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How are bikes stolen in Brussels?

The North Station in Brussels is a bike theft hotspot
Saskia Vanderstichele

How are bikes stolen in Brussels?

Cyclists in Brussels will be familiar with Cyclo’s
Bike Point on Level -1 in the Brussels North Station.  Here you can get your bike repaired.  Commuters often use one of the two bike stalls
here where you can leave your bike.  One is
secure and operates using a season ticket. 
The other is accessible to all.  Anybody
can enter by simply pressing a large button.

Amir works at the Bike Point.  He says there are up to three bike thefts a
day: “Every day people turn up here asking whether we have seen anything.  Sometimes the thieves operate by
themselves.  Sometimes in teams.  There are cases of a first guy slitting the
lock, a second attaching a ribbon to identify the bike and a third picking it up!
Why do they take all this trouble?  In
order not to be noticed.  There are
several CCTV cameras in the area.”

In a public area like the bike stall at the
North Station a grinding disc would attract too much attention.  So other techniques are used.  Often brute force is simply used to break the

Our colleagues at Brussels media outlet Bruzz
discovered that the North Station is a real hotpot for bike theft.  Fences operate here too.  When the team were chatting with Amir, they
noticed a group of four youngsters heading for the bike stall.  When the youngsters saw the photographer,
they turned back on their tracks.

Some places are simply more vulnerable to
bike theft than others.  Thieves love anonymous
locations, where there are long stretches of time when people are few are far between.  Here social control is low.  Train and metro stations are popular, but
also cinemas.  Bike theft is also common
in the pedestrian precincts that have increased in number in recent years.  “People pop into shops just to buy something
in a jiffy.  They don’t expect to become
the victim of theft.  They don’t take the
trouble to lock their bike properly. 
That’s when it happens” says Tijl De Groot of the Brussels/Elsene police

Most bike thieves are still making use of
an occasion:  “They strike when they see
an opportunity and will find out later how they can raise cash by selling the
bike.  Some of the thieves are drug addicts
or illegals who need to raise cash urgently”.

Organised gangs are still responsible for a
smaller share of bike thefts.  They do
however target more expensive models.  The
gangs are well organised and make sure stolen bikes are quickly transported to
other locations, preferably abroad.  They
also possess their own distribution network of fences.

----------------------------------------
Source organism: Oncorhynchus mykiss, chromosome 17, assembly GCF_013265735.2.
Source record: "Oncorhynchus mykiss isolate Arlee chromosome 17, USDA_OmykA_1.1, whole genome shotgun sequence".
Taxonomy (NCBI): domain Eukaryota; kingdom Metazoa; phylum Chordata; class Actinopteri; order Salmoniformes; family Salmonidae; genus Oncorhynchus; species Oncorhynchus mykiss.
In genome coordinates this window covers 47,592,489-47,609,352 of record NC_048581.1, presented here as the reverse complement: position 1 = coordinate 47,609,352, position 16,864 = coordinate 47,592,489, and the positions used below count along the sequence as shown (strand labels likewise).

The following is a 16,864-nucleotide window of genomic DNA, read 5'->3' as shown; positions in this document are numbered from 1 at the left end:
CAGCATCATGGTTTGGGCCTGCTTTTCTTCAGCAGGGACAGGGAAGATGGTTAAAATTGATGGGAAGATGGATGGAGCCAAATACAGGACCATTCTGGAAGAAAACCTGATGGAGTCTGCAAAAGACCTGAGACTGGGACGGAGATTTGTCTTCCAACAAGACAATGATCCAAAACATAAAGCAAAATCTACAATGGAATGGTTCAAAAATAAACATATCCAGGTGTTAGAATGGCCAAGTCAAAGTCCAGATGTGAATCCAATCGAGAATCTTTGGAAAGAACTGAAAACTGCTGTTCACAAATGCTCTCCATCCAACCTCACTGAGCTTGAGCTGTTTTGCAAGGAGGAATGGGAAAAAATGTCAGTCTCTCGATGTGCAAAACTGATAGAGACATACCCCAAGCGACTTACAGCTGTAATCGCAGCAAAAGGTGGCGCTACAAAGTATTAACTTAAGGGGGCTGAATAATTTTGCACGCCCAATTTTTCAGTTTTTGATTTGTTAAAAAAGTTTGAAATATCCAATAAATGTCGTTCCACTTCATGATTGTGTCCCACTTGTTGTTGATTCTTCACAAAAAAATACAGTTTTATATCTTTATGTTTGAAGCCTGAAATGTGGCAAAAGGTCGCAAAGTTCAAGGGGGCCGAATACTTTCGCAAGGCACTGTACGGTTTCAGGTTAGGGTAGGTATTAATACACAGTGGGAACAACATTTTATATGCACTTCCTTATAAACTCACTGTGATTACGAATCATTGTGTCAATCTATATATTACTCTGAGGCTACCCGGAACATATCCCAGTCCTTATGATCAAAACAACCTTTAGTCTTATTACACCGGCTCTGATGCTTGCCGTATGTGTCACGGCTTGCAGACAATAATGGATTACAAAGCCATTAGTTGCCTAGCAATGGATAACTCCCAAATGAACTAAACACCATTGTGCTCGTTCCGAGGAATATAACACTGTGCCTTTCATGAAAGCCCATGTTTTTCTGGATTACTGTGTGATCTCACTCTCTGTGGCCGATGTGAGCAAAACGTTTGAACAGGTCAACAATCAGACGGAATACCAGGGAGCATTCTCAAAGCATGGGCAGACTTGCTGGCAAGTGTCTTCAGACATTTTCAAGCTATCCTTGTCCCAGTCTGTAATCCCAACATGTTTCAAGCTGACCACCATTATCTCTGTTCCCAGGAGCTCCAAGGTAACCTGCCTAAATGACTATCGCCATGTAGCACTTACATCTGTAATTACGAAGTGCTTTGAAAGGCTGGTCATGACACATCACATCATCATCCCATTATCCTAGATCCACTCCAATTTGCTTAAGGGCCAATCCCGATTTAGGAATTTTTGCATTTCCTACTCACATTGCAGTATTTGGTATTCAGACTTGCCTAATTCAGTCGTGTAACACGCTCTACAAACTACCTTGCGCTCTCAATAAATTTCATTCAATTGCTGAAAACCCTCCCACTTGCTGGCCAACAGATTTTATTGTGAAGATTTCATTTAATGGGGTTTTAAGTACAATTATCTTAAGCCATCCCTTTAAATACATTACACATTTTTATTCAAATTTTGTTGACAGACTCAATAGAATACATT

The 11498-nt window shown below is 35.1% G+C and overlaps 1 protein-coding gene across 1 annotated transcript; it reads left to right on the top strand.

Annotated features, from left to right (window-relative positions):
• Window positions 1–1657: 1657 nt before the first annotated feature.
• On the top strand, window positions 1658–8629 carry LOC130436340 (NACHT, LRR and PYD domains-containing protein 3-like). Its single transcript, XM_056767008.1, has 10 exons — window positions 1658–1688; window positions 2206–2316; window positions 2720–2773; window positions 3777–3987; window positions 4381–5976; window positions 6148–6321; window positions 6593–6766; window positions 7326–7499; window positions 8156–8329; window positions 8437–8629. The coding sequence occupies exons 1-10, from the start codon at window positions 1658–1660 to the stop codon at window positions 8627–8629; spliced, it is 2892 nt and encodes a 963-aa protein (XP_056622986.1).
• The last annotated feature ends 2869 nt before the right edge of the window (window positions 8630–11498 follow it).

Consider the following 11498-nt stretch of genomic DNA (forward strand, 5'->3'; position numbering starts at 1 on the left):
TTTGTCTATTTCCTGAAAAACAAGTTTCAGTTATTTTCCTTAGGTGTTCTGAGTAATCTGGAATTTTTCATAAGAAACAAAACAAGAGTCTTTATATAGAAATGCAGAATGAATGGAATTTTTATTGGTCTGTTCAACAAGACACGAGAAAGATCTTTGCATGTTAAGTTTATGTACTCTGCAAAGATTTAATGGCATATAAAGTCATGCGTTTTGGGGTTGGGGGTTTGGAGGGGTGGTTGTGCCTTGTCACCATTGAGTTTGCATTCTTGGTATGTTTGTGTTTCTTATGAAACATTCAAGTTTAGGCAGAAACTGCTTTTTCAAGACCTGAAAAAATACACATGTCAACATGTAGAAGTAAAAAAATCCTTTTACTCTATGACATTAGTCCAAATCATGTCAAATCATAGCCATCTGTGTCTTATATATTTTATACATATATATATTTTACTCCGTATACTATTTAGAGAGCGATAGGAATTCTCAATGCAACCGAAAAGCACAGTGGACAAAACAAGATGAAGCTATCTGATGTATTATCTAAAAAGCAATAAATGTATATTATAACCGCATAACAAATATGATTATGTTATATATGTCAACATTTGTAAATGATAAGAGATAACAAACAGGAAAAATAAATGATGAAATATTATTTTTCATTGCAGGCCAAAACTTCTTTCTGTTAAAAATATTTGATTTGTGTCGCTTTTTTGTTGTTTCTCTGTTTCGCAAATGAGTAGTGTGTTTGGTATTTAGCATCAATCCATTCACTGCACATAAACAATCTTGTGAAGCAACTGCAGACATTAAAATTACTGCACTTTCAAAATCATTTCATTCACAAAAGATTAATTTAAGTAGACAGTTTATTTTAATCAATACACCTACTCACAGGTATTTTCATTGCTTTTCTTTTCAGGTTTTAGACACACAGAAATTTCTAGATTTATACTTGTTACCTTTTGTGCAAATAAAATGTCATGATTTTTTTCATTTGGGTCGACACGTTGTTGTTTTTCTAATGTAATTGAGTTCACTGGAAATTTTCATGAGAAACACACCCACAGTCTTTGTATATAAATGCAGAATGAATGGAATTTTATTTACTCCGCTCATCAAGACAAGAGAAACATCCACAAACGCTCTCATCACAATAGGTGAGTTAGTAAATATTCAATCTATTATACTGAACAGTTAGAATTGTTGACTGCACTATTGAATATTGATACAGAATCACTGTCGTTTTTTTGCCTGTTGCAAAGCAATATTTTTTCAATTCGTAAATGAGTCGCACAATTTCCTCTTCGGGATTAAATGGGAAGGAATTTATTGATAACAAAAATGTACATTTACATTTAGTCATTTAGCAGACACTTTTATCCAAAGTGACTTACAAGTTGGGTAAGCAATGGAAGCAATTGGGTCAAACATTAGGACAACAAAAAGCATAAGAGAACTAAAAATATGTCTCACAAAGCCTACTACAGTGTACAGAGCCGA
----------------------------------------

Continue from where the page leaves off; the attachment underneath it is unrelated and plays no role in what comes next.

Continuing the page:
Cycling is increasingly popular in Brussels

Amor Mistiaen, the manager of Velofixer-Lucien
on the Anspachlaan in the downtown, confirms this scenario: “Once online I
noticed a guy selling bikes in Barcelona (Spain).  He had thirty bikes to offer and they all had
stickers from bike shops in Brussels.  It
doesn’t take much imagination to work out what’s happening here!”

Mistiaen’s store is specialised in the more
expensive bike range.  He’s very familiar
with the phenomenon of bike theft.  It
means many bike owners take out an insurance. “We are our insurer’s best and
worst customer.  Nobody sells as many
contracts as we do, but losses are nowhere higher” explains Mistiaen.  He also provides us with a tip for owners of
cheaper models:  “Park your bike next to
an expensive one.  It will be an easy
choice for the thief”.  

Today the police response to bike theft has
improved no end.  There may have been indifference
in the past, but today there has been a shift in mentality among officers.

“The result is we are able to return quite
a few bikes” says Officer De Groot.  “Last
year, thanks to the Véloflic Facebook page we were able to return 65 bikes.  But in addition to that police in the City of
Brussels and Elsene were also able to return 200 other bikes to their
owners.  In all 1,570 bike thefts were
reported in our police zone”.

Nobody doubts the real number of bike theft
is much higher.

Police are determined to provide an even
more efficient response in future.  The
six police zones in Brussels are harmonising their approach as part of the
U-Lock Project.  The Brussels region aims
to create far more secure bike stalls often using bike boxes.

Pieterjan Desmet, spokesman for Brussels
mobility minister Elke Van den Brandt (Flemish green), explains that the
Brussels government continuously lobbies the federal justice department over
the issue of bike theft.  He says that’s
where the problem lies.

Officers at several police zones already
made it clear bike thieves have little to fear. 
Bike theft is seen as an ordinary theft and that means the culprit will
usually be asked to pay a fine.  Those
that can’t cough up, simply don’t pay. 

“This is one of the factors making bike
theft a safe business” explains officer De Groot.  “Bikes become increasingly valuable.  The risk of getting caught is small.  When it happens the penalty isn’t too bad.  That’s why I focus on the bikes I can return
to their owner.  That’s where we make

Brussels prosecutors insist considerable
effort is put into investigating bike thefts, but perpetrators are not always

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